Notes for Azed 2,559

There are usually one or two points of interest in an Azed puzzle, and here we pick them out for comment. Please feel free to add your own questions or observations on any aspect of the puzzle (including clues not listed below) either by using the comment form at the bottom of the page or, if would prefer that your question/comment is not publicly visible, by email.

Azed 2,559 Plain

Difficulty rating: 4 out of 5 stars (4 / 5)

I got the feeling that Azed enjoyed setting this one, and I think that it would have proved quite a tester for someone unused to his ‘little ways’. I thought that the clues at 1a, 12d and 28d were particularly good, but there were many to admire, more than in any recent puzzle that I can recall.

Setters’ Corner: This week I’m going to take a look at the clue for 31a, “I’ll be captivated by s-spiffy little bird on the river” (8). This features a device which is quite often seen in Azed puzzles but rarely occurs elsewhere, and involves a word in the clue being modified in order to tell the solver that an analogous modification must be made to the word indicated. Like the ‘Cockney’ device, where for instance ‘ammer might indicate ‘it, here the modification suggests a stammer which must be similarly applied to the word derived (the result will not be a real word, but will form an element of the solution), so ‘remain b-blue’ could indicate ‘be l-low’ , and here ‘I’ is contained by ‘d-dapper’ to produce ‘didapper’. It is not a device that I’m particularly fond of, and one of the few in the Azed portfolio that I would not use in my own puzzles.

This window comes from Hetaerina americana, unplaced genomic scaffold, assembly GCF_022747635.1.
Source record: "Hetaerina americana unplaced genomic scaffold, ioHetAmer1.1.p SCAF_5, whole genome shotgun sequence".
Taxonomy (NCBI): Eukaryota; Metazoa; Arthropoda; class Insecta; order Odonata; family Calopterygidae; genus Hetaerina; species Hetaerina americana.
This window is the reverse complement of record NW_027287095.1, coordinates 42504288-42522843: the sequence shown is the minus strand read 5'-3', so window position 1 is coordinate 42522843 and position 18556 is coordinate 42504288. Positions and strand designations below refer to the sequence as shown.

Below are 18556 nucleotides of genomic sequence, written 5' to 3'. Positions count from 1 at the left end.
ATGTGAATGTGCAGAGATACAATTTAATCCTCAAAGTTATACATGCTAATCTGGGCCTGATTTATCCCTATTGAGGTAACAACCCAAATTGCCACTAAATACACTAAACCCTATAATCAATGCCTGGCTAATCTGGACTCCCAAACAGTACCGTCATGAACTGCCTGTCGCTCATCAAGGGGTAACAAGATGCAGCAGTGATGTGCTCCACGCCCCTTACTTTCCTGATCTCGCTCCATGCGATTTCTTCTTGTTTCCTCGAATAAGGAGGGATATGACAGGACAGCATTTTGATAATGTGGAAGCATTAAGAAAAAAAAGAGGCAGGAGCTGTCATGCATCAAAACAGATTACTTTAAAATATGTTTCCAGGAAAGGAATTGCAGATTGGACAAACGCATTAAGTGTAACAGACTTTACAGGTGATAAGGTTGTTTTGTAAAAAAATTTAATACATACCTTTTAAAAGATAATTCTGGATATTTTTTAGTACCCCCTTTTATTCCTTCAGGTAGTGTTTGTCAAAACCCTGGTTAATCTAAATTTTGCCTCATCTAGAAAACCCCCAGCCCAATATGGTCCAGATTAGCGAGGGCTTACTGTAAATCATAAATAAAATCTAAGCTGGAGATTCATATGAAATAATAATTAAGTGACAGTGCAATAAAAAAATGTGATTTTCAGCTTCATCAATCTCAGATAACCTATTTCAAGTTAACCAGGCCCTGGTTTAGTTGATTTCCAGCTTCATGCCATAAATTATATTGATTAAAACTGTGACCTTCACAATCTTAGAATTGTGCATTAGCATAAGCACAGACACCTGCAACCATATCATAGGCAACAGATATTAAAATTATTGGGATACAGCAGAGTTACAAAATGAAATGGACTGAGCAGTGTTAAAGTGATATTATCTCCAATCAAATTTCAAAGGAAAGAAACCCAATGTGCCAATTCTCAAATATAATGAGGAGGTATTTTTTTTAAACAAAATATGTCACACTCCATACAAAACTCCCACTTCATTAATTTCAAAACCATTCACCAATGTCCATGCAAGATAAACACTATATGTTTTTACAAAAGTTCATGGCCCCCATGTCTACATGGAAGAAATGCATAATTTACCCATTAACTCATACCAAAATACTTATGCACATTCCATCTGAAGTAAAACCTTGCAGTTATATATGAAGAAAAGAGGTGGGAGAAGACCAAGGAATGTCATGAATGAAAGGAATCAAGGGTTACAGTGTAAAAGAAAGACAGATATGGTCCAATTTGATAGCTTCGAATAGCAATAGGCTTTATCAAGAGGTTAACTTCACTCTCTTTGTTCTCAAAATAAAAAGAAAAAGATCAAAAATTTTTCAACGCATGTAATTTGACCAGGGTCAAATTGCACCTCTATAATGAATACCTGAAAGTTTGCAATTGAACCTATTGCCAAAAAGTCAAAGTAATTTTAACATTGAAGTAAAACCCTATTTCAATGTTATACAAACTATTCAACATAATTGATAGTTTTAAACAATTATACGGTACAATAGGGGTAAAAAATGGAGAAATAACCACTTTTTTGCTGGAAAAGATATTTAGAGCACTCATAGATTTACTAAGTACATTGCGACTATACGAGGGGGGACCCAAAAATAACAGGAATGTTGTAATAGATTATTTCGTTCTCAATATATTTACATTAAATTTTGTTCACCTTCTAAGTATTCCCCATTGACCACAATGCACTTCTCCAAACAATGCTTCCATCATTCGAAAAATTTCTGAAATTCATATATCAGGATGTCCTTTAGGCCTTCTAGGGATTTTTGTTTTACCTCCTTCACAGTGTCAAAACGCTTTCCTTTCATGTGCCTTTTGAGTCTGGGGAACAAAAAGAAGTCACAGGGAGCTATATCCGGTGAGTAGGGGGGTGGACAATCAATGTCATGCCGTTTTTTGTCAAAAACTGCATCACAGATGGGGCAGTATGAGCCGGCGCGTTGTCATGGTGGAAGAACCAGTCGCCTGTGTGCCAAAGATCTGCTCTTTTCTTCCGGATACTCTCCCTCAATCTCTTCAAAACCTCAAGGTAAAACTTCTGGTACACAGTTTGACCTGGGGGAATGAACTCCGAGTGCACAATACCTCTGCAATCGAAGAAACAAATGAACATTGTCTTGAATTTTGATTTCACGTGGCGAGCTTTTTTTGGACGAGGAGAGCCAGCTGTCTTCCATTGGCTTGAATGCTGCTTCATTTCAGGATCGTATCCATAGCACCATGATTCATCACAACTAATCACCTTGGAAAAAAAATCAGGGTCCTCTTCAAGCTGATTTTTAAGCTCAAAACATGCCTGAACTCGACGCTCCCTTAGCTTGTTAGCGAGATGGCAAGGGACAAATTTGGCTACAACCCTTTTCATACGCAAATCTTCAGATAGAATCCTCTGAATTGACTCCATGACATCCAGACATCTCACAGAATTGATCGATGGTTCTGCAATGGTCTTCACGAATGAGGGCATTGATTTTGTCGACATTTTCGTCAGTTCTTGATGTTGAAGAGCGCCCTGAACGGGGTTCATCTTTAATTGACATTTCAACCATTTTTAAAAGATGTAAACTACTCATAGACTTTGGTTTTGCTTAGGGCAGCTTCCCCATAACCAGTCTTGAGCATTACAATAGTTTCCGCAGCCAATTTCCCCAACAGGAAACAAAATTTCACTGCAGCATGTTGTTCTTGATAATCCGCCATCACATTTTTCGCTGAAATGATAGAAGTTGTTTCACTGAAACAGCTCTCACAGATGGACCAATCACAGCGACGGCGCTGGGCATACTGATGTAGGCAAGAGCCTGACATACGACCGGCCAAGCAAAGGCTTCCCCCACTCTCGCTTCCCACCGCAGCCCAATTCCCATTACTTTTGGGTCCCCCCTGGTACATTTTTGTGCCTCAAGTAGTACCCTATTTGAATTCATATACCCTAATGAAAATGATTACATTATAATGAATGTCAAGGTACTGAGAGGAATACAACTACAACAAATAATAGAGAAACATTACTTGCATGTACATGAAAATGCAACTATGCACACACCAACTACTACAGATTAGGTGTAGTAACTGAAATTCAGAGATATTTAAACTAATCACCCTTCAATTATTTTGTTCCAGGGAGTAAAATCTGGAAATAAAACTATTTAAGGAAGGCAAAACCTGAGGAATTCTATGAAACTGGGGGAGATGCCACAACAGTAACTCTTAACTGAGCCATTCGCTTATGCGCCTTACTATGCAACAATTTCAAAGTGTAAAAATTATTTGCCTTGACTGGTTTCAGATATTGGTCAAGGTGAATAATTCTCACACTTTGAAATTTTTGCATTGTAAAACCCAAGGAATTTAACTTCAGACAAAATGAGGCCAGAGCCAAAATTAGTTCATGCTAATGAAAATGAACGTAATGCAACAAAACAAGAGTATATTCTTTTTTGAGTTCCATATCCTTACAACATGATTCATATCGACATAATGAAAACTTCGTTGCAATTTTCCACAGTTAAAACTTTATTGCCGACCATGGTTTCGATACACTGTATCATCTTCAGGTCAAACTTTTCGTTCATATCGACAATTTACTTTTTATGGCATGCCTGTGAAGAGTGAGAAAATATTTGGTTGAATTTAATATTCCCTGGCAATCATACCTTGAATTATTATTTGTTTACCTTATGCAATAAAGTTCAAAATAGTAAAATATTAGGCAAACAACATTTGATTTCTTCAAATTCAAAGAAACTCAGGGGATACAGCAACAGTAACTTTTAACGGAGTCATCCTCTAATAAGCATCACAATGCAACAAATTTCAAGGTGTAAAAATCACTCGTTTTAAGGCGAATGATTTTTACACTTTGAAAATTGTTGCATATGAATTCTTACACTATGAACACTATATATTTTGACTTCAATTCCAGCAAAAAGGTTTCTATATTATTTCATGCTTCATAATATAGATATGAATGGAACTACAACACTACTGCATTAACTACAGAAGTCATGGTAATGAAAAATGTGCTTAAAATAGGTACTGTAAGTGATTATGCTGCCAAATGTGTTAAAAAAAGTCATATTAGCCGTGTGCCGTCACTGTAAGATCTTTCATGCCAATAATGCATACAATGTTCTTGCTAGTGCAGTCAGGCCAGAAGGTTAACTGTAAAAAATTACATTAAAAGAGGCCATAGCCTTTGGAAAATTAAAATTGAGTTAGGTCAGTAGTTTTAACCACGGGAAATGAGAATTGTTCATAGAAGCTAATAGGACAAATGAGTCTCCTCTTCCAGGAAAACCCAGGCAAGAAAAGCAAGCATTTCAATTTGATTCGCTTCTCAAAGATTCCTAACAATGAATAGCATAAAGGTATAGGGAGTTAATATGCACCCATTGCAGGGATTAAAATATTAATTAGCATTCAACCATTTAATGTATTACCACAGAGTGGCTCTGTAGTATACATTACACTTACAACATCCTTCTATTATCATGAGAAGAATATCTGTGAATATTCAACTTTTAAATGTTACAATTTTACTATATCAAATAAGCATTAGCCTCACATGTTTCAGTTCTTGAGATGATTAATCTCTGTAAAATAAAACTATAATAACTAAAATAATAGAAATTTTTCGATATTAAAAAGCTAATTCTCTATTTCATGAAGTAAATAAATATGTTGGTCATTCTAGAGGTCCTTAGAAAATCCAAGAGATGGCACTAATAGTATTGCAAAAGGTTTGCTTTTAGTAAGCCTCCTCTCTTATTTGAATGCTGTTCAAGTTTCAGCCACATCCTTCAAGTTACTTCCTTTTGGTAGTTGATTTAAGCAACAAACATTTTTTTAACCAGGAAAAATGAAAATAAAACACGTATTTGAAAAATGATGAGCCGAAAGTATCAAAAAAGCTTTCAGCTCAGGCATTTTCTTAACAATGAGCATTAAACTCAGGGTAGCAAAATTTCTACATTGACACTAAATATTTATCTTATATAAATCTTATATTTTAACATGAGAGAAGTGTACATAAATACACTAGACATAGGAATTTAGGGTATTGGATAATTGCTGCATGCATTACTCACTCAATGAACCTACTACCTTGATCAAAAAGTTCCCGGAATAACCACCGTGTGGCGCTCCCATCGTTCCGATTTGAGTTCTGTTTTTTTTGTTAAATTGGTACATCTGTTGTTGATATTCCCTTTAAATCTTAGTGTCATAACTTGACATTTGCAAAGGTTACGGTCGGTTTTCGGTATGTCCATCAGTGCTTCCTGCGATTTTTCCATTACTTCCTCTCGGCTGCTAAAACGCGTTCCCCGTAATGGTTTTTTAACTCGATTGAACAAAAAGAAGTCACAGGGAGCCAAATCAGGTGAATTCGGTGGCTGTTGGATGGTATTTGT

1a Greedy one studies food supply – his targets were sounder, but loose? (12)
A three-letter word for a greedy person (‘Greedy one’), a four-letter word meaning ‘studies’ (which Chambers shows as archaic), and a five-letter word for a supply of food (based on where it might be arrayed) combine to give a (3-9) hyphenated solution. The clever definition exploits the fact that a ‘sounder’ is a herd of pigs.

13a Join climbers in Cairngorms? Retreating deer whines (8)
A three-letter word for a deer closely related to the moose combines with a five-letter word meaning ‘whines’ or ‘complains’, the whole lot being reversed (‘retreating’). The result is a Scots word (‘in Cairngorms’) meaning ‘to clamber’.

17a Old peasant troubled shrink, admitting start of eccentricity (7)